[This post describes research from the paper Population-scale dietary interests during the COVID-19 pandemic published in Nature Communications. Code and data are available on GitHub.]

Very early on in the course of the pandemic, there were warnings about the potential side-effects of the lockdowns, such as alcohol misuse and weight-gain. We started working on this project believing that it would be interesting and important to understand changes in food-related habits brought by the pandemic.

There were also anecdotal reports about the increased interest in baking, sourdough bread, comfort food. Banana bread had a serious moment right there!

Our guiding question in this work was: How did dietary interests shift during COVID-19-induced mobility restrictions? To address this, we decided to quantify people’s change of interest in foods when they spend more time at home and study how long these shifts in interests persist.

Mmmm… Yummy!

Foods and people’s interests

We used time-series capturing the popularity of Google search queries related to about 1.5k foods (e.g., pizza), and ways of accessing food (e.g., recipe) collected with Google Trends and calibrated with G-TAB library. Hence, the internal project name: Foodle Trends! 👀

Search queries can be specified as entity identifiers (e.g., “/m/021mn”) from the Freebase knowledge base. We use these identifiers to conduct a multilingual study of interest since they allow for grouping various surface forms relating to the same topic. For instance, the entity “Cookie” (“/m/021mn”) captures “cookies”, “cookie”, “Cookie”, or “cookie jar”, etc., while the entity “Recipe” (“/m/0p57p”) captures all recipe queries across languages.

Additionally, for each Freebase entity id, we queried Wikidata to get its “instance of” or “subclass of” properties. We then derived a taxonomy of 28 categories (e.g., pie, stew, cocktail) based on “subclass of” and “instance of” relations. A co-author who is a professional epidemiologist specializing in nutrition helped us assess and refine the entities and the categorization.

Such a multilingual and detailed analysis was possible by relying on Freebase and Wikidata knowledge—what a treat!

The modeling approach

We then performed quasi-experimental time-series analyses that aim to isolate the effect of the discontinuity in mobility patterns on food interests, accounting for 2019 baseline trends (see how it works in the example of interest in pastry and bakery products in Brazil). Mobility patterns were captured via Google Mobility Reports.

The model lets us measure the short-term increase in interest (blue arrow) and the time it takes for the interest to revert to normal (red arrow). We also measure the long-term increase in interest: In case the interest did not go back to normal within the 30 weeks after the mobility decrease, we measure how elevated the interest remains at the end of the modeled period, 30 weeks after mobility decrease, compared to the interest in the same week in 2019.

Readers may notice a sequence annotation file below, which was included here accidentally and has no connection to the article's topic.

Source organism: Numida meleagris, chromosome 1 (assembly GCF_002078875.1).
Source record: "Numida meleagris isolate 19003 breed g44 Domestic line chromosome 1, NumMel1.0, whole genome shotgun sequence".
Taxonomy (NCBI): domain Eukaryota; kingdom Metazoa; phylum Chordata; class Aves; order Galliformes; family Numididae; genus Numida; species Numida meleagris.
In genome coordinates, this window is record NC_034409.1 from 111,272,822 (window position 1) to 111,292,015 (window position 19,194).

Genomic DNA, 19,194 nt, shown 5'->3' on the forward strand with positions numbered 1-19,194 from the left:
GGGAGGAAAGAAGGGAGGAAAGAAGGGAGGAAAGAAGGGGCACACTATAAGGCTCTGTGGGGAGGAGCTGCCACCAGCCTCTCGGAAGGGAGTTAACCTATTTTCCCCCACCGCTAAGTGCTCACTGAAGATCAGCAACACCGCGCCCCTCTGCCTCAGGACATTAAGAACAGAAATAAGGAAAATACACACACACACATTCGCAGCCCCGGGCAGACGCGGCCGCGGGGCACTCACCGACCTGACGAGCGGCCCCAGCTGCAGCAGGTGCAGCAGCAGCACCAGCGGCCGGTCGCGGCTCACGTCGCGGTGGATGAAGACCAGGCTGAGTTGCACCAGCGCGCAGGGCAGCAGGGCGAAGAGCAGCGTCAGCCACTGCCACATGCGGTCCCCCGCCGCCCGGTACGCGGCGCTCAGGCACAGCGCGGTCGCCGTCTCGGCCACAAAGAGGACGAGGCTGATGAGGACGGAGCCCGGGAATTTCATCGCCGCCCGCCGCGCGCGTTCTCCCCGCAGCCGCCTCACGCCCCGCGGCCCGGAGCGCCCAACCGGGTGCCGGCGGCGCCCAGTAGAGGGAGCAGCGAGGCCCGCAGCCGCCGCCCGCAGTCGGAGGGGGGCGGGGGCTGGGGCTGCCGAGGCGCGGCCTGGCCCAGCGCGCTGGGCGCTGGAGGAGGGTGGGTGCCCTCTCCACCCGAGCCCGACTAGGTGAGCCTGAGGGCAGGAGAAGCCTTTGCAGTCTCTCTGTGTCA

Illustration of the modeling.

What did we find?

During the first wave of the pandemic, there was an immediate overall surge in food interest, larger and longer-lasting than the surge during typical end-of-year holidays in Western countries. The effects are comparable in amplitude and last longer. From a population health point of view, this is important and potentially concerning by analogy: Christmas and Thanksgiving are known to be disruptive to dietary habits and a hazard to balanced diets.

Next, we found that, in addition to the overall volume, the nature of the food interest also changed. The increased food interest is not uniform across types of food. The most prominent increases, in absolute and relative terms, occur for calorie-dense carbohydrate-based foods. These surges are not matched by proportional increases in interest in fresh produce. These results call for developing a deeper understanding of the exact mechanisms in how stress, boredom, and emotional eating are associated with the lockdown.

The short-term effects estimated with our RDD-based model, example food categories.

So what?

Our results indicate that, when confined, people are interested in carbohydrates and calorie-dense foods, likely due to changes in preferences on the one hand and due to changes in accessibility and price of foods on the other hand. These effects are consistent across countries, which is an indication that they occur across cultures and economic conditions, e.g., see globally across 129 countries with enough search data available to estimate weekly interest volumes.

In a search interest in the concept of “recipe” across countries, in 2020 vs. 2019. In b search interest in the concept of “restaurant” across countries, in 2020 vs. 2019. Countries with not enough search data are marked in gray. In c average relative change in interest in 52 weeks of 2020 in a country, compared to corresponding weeks of 2019.

Takeaway pizza message

These changes in dietary interests have the potential to globally reflect and affect food consumption and health. We hope these findings can inform governmental and organizational decisions regarding measures to mitigate the effects of the COVID-19 pandemic on diet. The goal was to point out prominent emerging behaviors, quantify the initial developments, and provide a broad grounding for future studies. We hope this is a good first step!

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